FEARNET - '388 Arletta Avenue' Movie Review


"Another one of THESE?!?" is how the horror fans are starting to feel about the whole "found footage" conceit, but as a guy who A) likes the style of filmmaking, and B) predicted a while ago that "horror verite" is here to stay, I'm starting to look forward to each new offering. Last week we were subjected to Apartment 143 (meh) and Area 407 (super awful), and now comes another low-budget horror tale that delivers its goods exclusively through handheld (and hidden) video cameras. Already you're having visions of Paranormal Activity or The Blair Witch Project or [REC], but the creative little flick known as 388 Arletta Avenue has a pretty novel idea up its devious sleeve.

In most of the found footage horror flicks we've seen, the cameras belong to the protagonists (heroes, victims, whatever), and those cameras (of course) capture all the various horrors while the camera holders flee for their lives. 388 Arletta Avenue has a different idea: what if the cameras actually belong to the villain, and what if our victimized young couple doesn't even know they're being filmed? It's sort of a flip-flop on the most frequently-employed found footage hook, and it works rather well. Here we're asked to peep in on a young couple, to stare at their miseries without their knowledge, and this raises the suspense level in strong but subtle fashion. Who among us isn't scared of being filmed, without our knowledge, in our most personal moments?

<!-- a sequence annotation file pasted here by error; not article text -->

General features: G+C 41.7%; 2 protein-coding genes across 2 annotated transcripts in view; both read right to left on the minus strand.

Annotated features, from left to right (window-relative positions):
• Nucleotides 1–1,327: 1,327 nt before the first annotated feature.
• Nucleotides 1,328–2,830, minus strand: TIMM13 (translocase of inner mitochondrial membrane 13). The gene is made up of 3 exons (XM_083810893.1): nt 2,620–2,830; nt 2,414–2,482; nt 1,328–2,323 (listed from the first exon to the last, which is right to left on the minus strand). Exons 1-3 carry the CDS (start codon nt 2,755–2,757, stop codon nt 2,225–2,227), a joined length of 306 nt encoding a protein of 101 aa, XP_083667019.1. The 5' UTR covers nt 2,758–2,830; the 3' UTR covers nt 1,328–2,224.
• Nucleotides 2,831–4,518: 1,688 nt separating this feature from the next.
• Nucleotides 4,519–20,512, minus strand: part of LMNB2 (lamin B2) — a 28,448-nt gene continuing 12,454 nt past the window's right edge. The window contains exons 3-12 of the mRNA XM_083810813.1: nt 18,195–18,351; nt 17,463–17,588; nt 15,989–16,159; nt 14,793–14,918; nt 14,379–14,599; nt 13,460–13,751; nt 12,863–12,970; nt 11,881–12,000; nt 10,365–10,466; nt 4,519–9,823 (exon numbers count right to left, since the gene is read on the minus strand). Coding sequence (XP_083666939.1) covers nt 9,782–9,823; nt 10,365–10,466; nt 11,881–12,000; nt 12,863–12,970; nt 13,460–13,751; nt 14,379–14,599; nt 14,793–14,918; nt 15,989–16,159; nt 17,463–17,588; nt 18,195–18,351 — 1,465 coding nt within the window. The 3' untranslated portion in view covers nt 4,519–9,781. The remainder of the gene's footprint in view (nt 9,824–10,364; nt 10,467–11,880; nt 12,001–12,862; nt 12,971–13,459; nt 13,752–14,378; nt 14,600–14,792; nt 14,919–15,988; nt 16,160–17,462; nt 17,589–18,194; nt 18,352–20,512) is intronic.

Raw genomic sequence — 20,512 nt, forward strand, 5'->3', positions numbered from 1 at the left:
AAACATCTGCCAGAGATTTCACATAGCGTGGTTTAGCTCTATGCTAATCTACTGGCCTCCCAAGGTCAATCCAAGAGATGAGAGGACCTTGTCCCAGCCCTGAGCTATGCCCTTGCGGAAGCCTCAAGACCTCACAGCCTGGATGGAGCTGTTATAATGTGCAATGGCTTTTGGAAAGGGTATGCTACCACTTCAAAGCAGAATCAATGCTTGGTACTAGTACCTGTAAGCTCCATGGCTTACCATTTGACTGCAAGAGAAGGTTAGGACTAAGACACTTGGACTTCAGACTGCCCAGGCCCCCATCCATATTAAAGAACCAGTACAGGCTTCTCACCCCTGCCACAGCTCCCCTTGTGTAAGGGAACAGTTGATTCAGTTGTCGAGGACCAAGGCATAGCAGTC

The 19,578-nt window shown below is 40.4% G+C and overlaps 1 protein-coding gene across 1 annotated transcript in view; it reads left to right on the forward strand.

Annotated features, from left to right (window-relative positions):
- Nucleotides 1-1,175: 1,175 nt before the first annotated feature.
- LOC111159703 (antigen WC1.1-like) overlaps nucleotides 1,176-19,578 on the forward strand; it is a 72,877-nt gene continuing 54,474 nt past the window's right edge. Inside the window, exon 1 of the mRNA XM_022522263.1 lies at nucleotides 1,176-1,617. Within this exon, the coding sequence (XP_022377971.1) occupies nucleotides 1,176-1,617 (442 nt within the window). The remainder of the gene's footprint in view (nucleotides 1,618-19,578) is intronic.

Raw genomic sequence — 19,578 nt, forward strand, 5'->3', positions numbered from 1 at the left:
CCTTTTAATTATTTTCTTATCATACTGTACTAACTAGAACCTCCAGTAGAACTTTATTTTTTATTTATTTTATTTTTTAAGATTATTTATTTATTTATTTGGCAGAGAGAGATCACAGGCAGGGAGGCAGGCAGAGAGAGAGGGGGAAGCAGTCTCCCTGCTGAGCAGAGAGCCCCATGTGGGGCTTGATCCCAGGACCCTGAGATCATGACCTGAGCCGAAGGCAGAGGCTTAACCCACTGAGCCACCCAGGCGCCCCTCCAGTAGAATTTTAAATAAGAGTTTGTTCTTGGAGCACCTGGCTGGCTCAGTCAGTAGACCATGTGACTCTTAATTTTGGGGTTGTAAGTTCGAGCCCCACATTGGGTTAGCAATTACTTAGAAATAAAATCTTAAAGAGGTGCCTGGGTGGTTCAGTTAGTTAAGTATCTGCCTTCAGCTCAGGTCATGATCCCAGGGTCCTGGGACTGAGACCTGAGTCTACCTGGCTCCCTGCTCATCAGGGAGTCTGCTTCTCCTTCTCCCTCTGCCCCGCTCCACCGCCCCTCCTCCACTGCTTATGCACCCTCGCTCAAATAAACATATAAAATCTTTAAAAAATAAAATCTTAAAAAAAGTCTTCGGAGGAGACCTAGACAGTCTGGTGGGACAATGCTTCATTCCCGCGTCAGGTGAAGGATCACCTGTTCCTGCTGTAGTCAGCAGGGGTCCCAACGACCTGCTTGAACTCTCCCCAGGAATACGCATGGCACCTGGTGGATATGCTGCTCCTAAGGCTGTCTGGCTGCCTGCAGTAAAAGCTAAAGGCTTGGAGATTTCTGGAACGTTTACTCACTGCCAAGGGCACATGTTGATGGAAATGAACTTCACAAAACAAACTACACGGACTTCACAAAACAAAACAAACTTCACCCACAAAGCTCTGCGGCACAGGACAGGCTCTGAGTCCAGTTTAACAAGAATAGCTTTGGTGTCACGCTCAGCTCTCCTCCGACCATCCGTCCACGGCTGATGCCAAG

In a nutshell, all you need to know is that the home of our central couple (Nick Stahl and Mia Kirshner, both solid) has been invaded by a stranger, and all he has left behind is an array of audio-visual recording devices. Positioned in strategic places (even in the car!), the numerous cameras manage to capture just enough exposition to keep us informed, and then the noose starts to tighten: who has planted these cameras? Does this unremarkable young couple have some dark secrets to hide? And then, once our hero (?) discovers the game, a whole new set of questions arise. (Devon Sawa pops up as a possible suspect, and a Canadian actress named Krista Bridges adds some nice edge as an estranged sister-in-law.) 

Well-paced (a bit slow at the start so you'll get used to the visual style, but gradually more interesting as it goes on), cleverly shot, especially for a "gimmick" movie, and bolstered by a few compelling ideas about the nature of kindness and the importance of forgiveness, 388 Arletta Avenue is a strange and confident effort from writer/director Randall Cole. At a brisk 84 minutes and packing some legitimately creepy moments, this one's a quiet little winner. Best of all, it's evidence that there are still several ways to make "found footage horror" interesting. It starts by having a fresh angle.